By Christopher J. Robbins
Greetings from Oz! Maria, John and I are enjoying a warming Spring here in Oz. Spring officially began on September 1st…still adapting to this reversal of seasons. Contrasting to my favorite time of the year back home in the Blue Water Area: Autumn. Something special about those cool, crisp Autumn days in Michigan: fresh cider from the apple orchard, crack of football pads and the emergence of the beautiful colors as the leaves turn. Imagining those beautiful fall color vistas reminds me that God’s paintbrush leaves Van Gogh and the gang in the dust.
I’d be remiss if I didn’t acknowledge the 17th anniversary of 9/11. An American sacred day of remembrance for all those precious souls lost on that fateful day. May their souls rest in eternal peace. May God protect the surviving families and fill their lives with meaning and gratitude.
Back in Oz: Spring is beautiful too and I feel a deep sense of renewal here in Oz. As the days lengthen our moods are lifted and sustained. We are approaching our 3 year anniversary of living in Oz…and I felt like it was time to reflect on some of the humorous things we have learned about living in Oz. I thought a fun place to start would be with the highly hilarious, quirky Aussie version of the English language.
So let’s Talk unusual Aussie vernacular (for those in Adair Heights, that means everyday words). Starting with some random funny Aussie words and their companion American translation(s). Qualifier: As with most vernacular, the further you get into the country (or bush) the wackier and interesting it gets. Sydneysiders seem to fancy themselves world citizens and claim to speak the Queen’s English and appear somewhat ashamed of everyday ordinary words their fellow Aussies speak. Here’s a short list I’ve compiled that I have either heard in person or listened to on local TV/radio broadcasts or read in local newspapers:
G’day = Hi Carpark=Parking Lot
Oz=Australia Bonnet=Car Hood
Ute=Pick-up Truck Boot=Car Trunk
Bloke = Dude Mate = Friend
Anti-clockwise=Counter Clockwise Mum=Mother
Brekkie = Breakfast Dingo=Dog
Billibong=Pond Dam= Water Reservoir Created by a Dam
Take-Away=Food To-Go Tomato sauce = Ketchup
Prawn = Shrimp Hard Yakka = Hard Work
Streaky Bacon=Bacon Front up = Confront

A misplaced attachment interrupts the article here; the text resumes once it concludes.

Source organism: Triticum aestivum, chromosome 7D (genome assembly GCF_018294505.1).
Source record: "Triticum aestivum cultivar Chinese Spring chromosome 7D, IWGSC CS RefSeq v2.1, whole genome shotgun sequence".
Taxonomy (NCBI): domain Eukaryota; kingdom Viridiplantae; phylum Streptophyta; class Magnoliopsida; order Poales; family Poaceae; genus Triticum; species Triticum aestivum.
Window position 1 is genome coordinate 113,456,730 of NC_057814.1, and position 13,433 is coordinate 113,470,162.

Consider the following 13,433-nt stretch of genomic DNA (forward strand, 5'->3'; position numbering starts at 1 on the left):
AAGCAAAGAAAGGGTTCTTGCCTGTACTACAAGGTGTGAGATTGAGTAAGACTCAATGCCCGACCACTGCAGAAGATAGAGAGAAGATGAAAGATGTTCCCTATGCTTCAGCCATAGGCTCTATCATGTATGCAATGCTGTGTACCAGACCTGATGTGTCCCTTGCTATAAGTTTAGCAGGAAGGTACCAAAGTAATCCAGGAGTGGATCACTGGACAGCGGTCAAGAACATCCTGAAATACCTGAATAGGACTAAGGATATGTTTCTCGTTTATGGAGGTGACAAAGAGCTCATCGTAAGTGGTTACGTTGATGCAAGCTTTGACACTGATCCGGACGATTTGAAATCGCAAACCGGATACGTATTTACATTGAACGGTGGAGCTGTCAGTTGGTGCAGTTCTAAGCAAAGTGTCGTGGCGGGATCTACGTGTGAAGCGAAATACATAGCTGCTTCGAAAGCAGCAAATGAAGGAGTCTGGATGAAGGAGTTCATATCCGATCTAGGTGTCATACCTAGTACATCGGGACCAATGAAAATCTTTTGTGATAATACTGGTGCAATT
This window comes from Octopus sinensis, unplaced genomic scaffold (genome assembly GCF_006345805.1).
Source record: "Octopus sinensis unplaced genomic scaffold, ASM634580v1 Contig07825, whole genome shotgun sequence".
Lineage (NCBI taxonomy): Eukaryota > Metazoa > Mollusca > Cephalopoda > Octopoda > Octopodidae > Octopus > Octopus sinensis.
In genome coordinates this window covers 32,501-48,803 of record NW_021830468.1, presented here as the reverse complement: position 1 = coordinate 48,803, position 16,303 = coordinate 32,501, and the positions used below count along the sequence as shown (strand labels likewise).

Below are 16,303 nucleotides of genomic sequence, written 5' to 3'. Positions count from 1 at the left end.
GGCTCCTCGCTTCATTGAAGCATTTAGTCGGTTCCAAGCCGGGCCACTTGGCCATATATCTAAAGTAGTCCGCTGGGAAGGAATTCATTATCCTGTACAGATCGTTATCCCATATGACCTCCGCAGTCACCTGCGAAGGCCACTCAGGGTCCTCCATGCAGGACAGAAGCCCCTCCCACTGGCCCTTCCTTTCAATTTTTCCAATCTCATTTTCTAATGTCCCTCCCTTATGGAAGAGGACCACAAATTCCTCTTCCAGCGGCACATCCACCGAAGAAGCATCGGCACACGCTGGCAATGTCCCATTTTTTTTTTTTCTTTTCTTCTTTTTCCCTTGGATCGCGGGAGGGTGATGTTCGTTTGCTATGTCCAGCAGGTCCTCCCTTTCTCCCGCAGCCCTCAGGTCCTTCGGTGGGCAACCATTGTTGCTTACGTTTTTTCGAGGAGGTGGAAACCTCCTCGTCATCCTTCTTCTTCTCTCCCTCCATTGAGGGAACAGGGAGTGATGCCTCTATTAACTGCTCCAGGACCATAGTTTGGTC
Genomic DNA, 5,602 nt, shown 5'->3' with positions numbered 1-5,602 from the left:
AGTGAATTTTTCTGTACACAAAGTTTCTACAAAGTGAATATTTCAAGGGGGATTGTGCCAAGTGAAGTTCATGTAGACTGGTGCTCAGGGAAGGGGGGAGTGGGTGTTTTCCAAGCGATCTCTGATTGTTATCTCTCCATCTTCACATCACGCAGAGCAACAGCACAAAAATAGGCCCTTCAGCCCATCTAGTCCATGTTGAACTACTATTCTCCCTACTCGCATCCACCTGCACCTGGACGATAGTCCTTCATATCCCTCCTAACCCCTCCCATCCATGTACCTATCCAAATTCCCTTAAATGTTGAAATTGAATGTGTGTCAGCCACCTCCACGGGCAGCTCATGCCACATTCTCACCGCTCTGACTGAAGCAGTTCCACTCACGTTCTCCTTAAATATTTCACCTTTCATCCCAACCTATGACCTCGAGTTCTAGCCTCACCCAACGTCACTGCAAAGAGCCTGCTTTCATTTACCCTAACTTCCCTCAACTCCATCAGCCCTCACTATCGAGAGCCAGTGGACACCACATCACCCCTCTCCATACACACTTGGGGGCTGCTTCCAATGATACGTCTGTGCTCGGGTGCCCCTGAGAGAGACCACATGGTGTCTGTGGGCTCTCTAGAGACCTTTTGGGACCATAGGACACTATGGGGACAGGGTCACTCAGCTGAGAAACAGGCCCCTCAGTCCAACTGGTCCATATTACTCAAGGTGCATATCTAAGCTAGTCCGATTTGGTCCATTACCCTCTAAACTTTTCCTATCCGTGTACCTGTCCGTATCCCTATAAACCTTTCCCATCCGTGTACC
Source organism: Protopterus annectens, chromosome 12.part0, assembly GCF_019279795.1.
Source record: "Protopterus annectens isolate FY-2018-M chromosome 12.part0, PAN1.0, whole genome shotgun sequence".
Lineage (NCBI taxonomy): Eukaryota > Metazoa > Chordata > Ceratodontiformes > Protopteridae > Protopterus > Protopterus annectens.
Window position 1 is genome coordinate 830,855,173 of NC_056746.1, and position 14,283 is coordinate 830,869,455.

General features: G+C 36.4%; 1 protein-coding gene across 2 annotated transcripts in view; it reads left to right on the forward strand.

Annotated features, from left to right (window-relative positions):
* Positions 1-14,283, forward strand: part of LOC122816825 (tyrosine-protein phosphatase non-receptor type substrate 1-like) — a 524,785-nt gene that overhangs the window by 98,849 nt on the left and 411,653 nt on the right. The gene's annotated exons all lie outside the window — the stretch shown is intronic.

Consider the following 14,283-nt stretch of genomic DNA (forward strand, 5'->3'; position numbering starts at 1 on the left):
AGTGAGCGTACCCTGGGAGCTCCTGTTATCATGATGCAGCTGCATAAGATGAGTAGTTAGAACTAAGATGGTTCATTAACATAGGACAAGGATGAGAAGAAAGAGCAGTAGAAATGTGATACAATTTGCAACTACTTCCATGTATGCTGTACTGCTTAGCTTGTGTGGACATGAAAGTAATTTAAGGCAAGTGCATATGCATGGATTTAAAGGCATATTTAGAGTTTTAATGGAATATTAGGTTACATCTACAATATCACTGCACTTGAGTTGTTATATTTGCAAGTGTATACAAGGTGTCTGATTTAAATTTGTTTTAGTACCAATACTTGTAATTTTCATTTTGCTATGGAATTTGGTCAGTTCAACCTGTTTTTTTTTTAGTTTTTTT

Backflip=Change your Mind Chinwag = Conversation
Rippa=Awesome Fair Dinkum=True
Punt=Attempt Root=Sexual Intercourse
Football=Soccer Footy=Rugby or Aussie Rules Football
Physio=Physical Therapist Petrol=Gasoline
Gas=Propane Speaking Strayan = Aussie vernacular
Fortnight=2 week period Onyamate=More Power to You
Popular Aussie phrases and their companion American translation(s).
Feeling crook=Feeling Sick
Chuck a sickie = Playing hooky
Spoiled for Choice=Many options
I’ll catch you around = See you later
Doing it tough=Having a rough time
How are you going?=How are you doing?
Mad as a cut snake = Crazy insane person
Decision taken = Decision made.
Bob’s Your Uncle = Tada! Celebration of completing a task well done.
That’s not Cricket = That’s uncool.
She’ll be Apples = Things will turn out terrifically in the end.
Flat Chat = Full throttle.
Flat out like a lizard drinking = Busy to the point of exhaustion.
Take the piss out of someone= Cut them down to size.
Tall Poppy Syndrome = Tendency of Aussies to take shots at high achievers or powerful persons.
Fair-go= Give everyone an even chance to succeed.
A Balmain Fair-Go = Rumble or Brawl
Drop Bear = Fictional animal known to attack gullible tourists from the trees.
Aussies tend to shorten everyone’s name or add “y” or “o” at the end. See the following examples:
Scott Morrison (New Prime Minister) =>ScoMo
Steve Price(Popular Cranky Radio Host) => Pricey
Have fun putting these funny words and phrases together….I know I do. Everyday in Oz is a new adventure. Word of warning….when you visit Oz keep your eye out for the Drop Bears!
That’s all for now — catch you around in a fort-night.
Useful Travel to Oz Financial factoids:
Currency Exchange Rate: $1 USD = $1.40 AUD. Source: Bloomberg
Roundtrip Airfare Det-Syd: $1594 USD, Source: Expedia; Delta, 1 Stop in LA